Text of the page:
J.C. Wolfe posts everything from short stories, to odd word definitions (and I thought I was good with vocal. This woman puts me to shame!) to What If writing prompts. I love it. This blog feeds my inner nerd.

Here’s the prompt that planted the seed for this adventure:

What if… you saw a will-o’-the-wisp while you were out camping with your friends?

I veered a bit from the original prompt but the gist is there. Thanks, J.C. for the idea for this!

Will-O’-The-Wisp

Photo courtesy of Sebring's Snapshots

Photo courtesy of Sebring’s Snapshots

Within the glowing red coals of the campfire, you picture his face. The narrow nose and cheekbones of a boy too small for his age. The brilliant emerald eyes reflecting a lively spirit barely contained in his tiny frame. The two short scars over his left eyebrow, the only remnants of a fight another boy started, picking on him for his short stature, but that Alex finished.

You’d stood beside him in that fight, fending off the bully’s friends. You fingers find the longer scar running half the length of your arm that you earned from one of the other’s rings when he punched you.

That was only one of many fights you’d stood together in, but now you find yourself alone beside the dying fire.

Alex should be sitting beside you, recounting the many times you’d gone exploring the marshes. But he’d lost his last fight, his fight with the will-o’-the-wisp, and you hadn’t been beside him.

You’d shown up late to the campsite that night. Everyone knows the dangers of the marshes, so it’s standard practice to only go in groups.

Alex had wanted to build a lean-to to sleep in. He assured you he’d only be out here alone during the daylight and so you arranged to join him after work.

You showed up maybe a half hour after sunset, found the lean-to, found a smoldering fire, but no Alex.

“He’s just gone,” Mr. Leon, the head of the search party, tried to console you when they gave up.

“It’s only been a few nights,” you protested but none of them listened. Their downturned eyes told you stronger than any words their fear of the night and the haunting reality that Alex was just another victim of the marshes.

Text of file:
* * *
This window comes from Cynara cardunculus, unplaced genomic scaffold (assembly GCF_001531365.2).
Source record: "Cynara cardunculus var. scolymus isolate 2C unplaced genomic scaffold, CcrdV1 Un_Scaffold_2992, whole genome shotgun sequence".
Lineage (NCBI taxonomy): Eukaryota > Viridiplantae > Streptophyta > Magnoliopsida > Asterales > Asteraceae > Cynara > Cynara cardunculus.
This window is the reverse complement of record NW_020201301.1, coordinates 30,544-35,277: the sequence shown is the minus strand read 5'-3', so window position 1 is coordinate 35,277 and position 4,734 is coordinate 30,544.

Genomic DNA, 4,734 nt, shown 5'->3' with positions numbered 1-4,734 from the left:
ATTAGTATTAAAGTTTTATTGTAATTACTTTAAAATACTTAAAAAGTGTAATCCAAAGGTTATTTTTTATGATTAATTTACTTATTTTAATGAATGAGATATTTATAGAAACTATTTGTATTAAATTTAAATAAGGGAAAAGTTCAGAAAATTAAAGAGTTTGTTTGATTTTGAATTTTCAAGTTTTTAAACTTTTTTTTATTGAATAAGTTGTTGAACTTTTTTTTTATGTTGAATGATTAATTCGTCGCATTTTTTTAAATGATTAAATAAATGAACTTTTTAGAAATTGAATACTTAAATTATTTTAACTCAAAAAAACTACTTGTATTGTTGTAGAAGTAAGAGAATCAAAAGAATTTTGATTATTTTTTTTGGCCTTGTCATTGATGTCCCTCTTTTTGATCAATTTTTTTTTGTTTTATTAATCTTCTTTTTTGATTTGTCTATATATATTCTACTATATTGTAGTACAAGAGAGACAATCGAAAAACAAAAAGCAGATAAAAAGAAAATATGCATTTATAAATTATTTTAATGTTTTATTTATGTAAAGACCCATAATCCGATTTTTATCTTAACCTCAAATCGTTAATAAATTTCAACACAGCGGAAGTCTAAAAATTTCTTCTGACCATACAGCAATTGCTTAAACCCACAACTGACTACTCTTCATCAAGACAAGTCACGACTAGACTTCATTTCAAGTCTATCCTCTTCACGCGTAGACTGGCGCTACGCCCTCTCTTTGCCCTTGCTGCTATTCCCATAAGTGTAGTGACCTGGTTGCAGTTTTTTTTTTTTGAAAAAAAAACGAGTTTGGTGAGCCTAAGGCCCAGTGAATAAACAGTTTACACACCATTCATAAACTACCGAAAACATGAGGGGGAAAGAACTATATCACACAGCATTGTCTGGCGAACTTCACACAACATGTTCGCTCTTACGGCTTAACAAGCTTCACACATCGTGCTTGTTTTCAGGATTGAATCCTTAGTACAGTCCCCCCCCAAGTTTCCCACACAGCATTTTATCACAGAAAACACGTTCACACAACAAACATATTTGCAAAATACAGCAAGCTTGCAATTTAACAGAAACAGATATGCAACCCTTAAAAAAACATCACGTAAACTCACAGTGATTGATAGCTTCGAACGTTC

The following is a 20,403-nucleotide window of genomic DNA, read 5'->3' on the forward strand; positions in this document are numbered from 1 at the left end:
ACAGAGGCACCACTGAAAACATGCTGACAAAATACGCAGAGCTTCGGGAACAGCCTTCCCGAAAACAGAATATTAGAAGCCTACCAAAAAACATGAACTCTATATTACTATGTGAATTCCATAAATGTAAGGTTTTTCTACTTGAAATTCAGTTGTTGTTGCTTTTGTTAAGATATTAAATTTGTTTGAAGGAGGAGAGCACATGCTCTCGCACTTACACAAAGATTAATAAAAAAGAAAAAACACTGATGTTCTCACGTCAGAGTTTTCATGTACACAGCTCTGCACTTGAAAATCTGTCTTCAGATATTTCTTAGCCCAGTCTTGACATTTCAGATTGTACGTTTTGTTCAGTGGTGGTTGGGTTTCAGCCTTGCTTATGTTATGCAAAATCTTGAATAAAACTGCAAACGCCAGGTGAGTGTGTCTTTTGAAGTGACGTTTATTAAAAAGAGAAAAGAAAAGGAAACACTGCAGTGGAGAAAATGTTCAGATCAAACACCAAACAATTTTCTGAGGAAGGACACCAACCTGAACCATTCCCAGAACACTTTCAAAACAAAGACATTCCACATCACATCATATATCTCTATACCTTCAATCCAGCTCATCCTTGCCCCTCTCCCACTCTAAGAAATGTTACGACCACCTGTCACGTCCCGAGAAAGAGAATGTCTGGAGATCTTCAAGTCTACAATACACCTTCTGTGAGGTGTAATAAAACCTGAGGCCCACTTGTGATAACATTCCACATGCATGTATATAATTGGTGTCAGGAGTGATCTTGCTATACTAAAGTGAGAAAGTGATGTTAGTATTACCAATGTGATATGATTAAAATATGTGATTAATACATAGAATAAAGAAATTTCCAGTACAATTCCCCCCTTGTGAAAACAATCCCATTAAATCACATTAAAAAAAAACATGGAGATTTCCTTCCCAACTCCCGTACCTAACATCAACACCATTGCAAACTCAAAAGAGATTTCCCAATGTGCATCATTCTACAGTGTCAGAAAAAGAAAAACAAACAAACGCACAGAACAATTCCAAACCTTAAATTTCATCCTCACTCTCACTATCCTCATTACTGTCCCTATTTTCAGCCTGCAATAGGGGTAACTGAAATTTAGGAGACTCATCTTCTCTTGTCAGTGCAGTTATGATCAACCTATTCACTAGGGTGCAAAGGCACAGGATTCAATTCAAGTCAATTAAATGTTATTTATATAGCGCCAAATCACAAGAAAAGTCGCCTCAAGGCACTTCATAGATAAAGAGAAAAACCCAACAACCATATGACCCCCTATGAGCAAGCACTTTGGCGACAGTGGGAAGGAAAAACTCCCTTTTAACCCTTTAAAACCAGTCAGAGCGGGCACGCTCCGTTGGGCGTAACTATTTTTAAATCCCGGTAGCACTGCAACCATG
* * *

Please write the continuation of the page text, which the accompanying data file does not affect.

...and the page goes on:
But Alex would never give up on you if the will-o’-the-wisp pulled you away from safety.

The coals at your feet glow a dull, angry red. Soon, you tell yourself, soon the wisp will find you and entice you from the camp. And you’ll follow it into the dark marshes, chasing the elusive flame, because somewhere out there Alex waits for you to find him.

The lids of your eyes droop. You slump against the outside wall of Alex’s lean-to with your legs outstretched and ankles crossed, waiting. Time creeps along, sluggish. You watch those angry coals flicker around the edges like the heat dances on the edges.

You jerk. No sleep. You cannot sleep or you’ll miss the wisp.

But the coals at your feet are almost black now and the night hangs heavy and dark. How long you snoozed you can’t say because clouds and trees cover the sky.

Stupid, you scold, stupid. You had one task and instead you fel—

A flicker over your left shoulder makes you freeze. Slowly, you turn your head.

blue-flames-1630978There, distant but there, flickers an ice blue light. It dances between the trees, ghosting closer, then farther, then closer again as though it’s waltzing.

Everyone says a will-o’-the-wisp will follow you if you try to move away but chasing one is futile.

You hadn’t thought beyond finding it and following it. But how to go about that?

Do you…

A. Stay still until it’s close?

or

B. Try to follow it?

Blessings and see you Thursday for the continuation of the adventure!

Jennifer

 

The Tournament Option Bb1: Obstacles

Welcome back for the conclusion of the adventure. Let’s see what perils or rewards come your way!

The Tournament Option Bb1: Obstacles

Your partner’s arm has bleed through the bandage as you considered your options. If mastery is a test of his swordsmanship, he won’t do well. You’re not sure what obstacles means but it’ll at least give the man a chance with his wound.

“Obstacles,” you tell the announcer.

“Obstacles it is!” he shouts and waves for several men standing beside the ring to prepare things.

They haul two heavy wooden boxes into the fencing ring and set them in the corner.